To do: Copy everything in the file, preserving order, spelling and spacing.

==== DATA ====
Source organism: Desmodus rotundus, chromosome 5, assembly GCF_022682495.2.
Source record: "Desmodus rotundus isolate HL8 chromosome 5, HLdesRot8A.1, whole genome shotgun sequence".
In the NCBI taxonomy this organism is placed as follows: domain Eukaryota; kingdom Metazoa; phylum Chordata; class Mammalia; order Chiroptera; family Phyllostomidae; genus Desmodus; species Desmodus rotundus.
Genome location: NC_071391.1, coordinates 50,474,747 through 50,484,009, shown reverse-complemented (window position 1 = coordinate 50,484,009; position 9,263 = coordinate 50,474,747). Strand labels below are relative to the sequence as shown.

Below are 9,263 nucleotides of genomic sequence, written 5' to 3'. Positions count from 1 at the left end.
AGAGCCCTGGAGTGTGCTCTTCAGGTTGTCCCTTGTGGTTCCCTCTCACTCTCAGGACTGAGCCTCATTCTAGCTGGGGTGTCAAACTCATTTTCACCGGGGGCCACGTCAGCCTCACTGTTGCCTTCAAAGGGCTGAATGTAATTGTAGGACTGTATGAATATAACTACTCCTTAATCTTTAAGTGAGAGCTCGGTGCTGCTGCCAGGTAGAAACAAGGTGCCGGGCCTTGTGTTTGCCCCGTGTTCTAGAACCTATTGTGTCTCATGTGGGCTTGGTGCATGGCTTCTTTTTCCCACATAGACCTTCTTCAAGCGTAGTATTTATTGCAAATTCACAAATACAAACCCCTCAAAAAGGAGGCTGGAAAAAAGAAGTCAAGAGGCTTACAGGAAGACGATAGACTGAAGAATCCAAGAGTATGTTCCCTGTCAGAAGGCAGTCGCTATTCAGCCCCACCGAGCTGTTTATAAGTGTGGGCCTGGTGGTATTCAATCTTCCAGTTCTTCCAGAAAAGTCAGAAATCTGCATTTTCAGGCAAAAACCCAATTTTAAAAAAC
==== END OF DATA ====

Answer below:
Source organism: Desmodus rotundus, chromosome 5, assembly GCF_022682495.2.
Source record: "Desmodus rotundus isolate HL8 chromosome 5, HLdesRot8A.1, whole genome shotgun sequence".
In the NCBI taxonomy this organism is placed as follows: domain Eukaryota; kingdom Metazoa; phylum Chordata; class Mammalia; order Chiroptera; family Phyllostomidae; genus Desmodus; species Desmodus rotundus.
Genome location: NC_071391.1, coordinates 50,474,747 through 50,484,009, shown reverse-complemented (window position 1 = coordinate 50,484,009; position 9,263 = coordinate 50,474,747). Strand labels below are relative to the sequence as shown.

Below are 9,263 nucleotides of genomic sequence, written 5' to 3'. Positions count from 1 at the left end.
AGAGCCCTGGAGTGTGCTCTTCAGGTTGTCCCTTGTGGTTCCCTCTCACTCTCAGGACTGAGCCTCATTCTAGCTGGGGTGTCAAACTCATTTTCACCGGGGGCCACGTCAGCCTCACTGTTGCCTTCAAAGGGCTGAATGTAATTGTAGGACTGTATGAATATAACTACTCCTTAATCTTTAAGTGAGAGCTCGGTGCTGCTGCCAGGTAGAAACAAGGTGCCGGGCCTTGTGTTTGCCCCGTGTTCTAGAACCTATTGTGTCTCATGTGGGCTTGGTGCATGGCTTCTTTTTCCCACATAGACCTTCTTCAAGCGTAGTATTTATTGCAAATTCACAAATACAAACCCCTCAAAAAGGAGGCTGGAAAAAAGAAGTCAAGAGGCTTACAGGAAGACGATAGACTGAAGAATCCAAGAGTATGTTCCCTGTCAGAAGGCAGTCGCTATTCAGCCCCACCGAGCTGTTTATAAGTGTGGGCCTGGTGGTATTCAATCTTCCAGTTCTTCCAGAAAAGTCAGAAATCTGCATTTTCAGGCAAAAACCCAATTTTAAAAAAC